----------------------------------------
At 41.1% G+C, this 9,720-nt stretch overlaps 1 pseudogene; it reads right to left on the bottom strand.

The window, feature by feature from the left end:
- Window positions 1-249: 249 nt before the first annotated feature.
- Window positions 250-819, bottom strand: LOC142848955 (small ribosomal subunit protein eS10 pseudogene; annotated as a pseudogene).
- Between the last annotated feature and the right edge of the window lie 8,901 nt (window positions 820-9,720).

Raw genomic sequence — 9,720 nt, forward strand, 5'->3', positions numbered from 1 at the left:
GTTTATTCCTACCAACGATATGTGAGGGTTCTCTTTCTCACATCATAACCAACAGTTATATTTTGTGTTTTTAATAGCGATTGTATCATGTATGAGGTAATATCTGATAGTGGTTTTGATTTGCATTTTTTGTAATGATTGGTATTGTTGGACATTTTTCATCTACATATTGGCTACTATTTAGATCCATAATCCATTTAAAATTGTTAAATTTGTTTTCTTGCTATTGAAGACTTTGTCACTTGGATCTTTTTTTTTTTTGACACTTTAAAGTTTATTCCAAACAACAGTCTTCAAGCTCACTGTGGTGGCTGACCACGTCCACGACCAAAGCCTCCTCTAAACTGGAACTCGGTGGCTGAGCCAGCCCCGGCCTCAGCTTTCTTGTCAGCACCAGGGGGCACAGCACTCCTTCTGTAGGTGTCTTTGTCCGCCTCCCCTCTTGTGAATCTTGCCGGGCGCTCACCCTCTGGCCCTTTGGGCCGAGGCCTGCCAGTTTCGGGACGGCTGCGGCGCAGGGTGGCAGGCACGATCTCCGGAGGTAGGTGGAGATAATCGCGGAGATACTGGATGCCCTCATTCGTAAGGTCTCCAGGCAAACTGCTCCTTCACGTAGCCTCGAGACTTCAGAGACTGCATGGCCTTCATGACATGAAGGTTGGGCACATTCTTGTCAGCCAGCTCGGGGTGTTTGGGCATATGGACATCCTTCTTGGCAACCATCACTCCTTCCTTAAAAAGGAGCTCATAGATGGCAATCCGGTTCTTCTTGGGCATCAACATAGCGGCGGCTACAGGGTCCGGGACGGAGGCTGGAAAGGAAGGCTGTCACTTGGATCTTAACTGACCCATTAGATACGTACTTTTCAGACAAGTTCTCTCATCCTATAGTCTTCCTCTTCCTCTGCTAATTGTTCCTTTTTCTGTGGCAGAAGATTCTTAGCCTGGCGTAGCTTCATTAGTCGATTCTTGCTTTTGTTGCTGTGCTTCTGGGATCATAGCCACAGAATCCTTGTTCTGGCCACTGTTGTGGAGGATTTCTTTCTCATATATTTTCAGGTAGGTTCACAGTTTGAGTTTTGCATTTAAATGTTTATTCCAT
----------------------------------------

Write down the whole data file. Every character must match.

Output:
At 41.1% G+C, this 9,720-nt stretch overlaps 1 pseudogene; it reads right to left on the bottom strand.

The window, feature by feature from the left end:
- Window positions 1-249: 249 nt before the first annotated feature.
- Window positions 250-819, bottom strand: LOC142848955 (small ribosomal subunit protein eS10 pseudogene; annotated as a pseudogene).
- Between the last annotated feature and the right edge of the window lie 8,901 nt (window positions 820-9,720).

Raw genomic sequence — 9,720 nt, forward strand, 5'->3', positions numbered from 1 at the left:
GTTTATTCCTACCAACGATATGTGAGGGTTCTCTTTCTCACATCATAACCAACAGTTATATTTTGTGTTTTTAATAGCGATTGTATCATGTATGAGGTAATATCTGATAGTGGTTTTGATTTGCATTTTTTGTAATGATTGGTATTGTTGGACATTTTTCATCTACATATTGGCTACTATTTAGATCCATAATCCATTTAAAATTGTTAAATTTGTTTTCTTGCTATTGAAGACTTTGTCACTTGGATCTTTTTTTTTTTTGACACTTTAAAGTTTATTCCAAACAACAGTCTTCAAGCTCACTGTGGTGGCTGACCACGTCCACGACCAAAGCCTCCTCTAAACTGGAACTCGGTGGCTGAGCCAGCCCCGGCCTCAGCTTTCTTGTCAGCACCAGGGGGCACAGCACTCCTTCTGTAGGTGTCTTTGTCCGCCTCCCCTCTTGTGAATCTTGCCGGGCGCTCACCCTCTGGCCCTTTGGGCCGAGGCCTGCCAGTTTCGGGACGGCTGCGGCGCAGGGTGGCAGGCACGATCTCCGGAGGTAGGTGGAGATAATCGCGGAGATACTGGATGCCCTCATTCGTAAGGTCTCCAGGCAAACTGCTCCTTCACGTAGCCTCGAGACTTCAGAGACTGCATGGCCTTCATGACATGAAGGTTGGGCACATTCTTGTCAGCCAGCTCGGGGTGTTTGGGCATATGGACATCCTTCTTGGCAACCATCACTCCTTCCTTAAAAAGGAGCTCATAGATGGCAATCCGGTTCTTCTTGGGCATCAACATAGCGGCGGCTACAGGGTCCGGGACGGAGGCTGGAAAGGAAGGCTGTCACTTGGATCTTAACTGACCCATTAGATACGTACTTTTCAGACAAGTTCTCTCATCCTATAGTCTTCCTCTTCCTCTGCTAATTGTTCCTTTTTCTGTGGCAGAAGATTCTTAGCCTGGCGTAGCTTCATTAGTCGATTCTTGCTTTTGTTGCTGTGCTTCTGGGATCATAGCCACAGAATCCTTGTTCTGGCCACTGTTGTGGAGGATTTCTTTCTCATATATTTTCAGGTAGGTTCACAGTTTGAGTTTTGCATTTAAATGTTTATTCCAT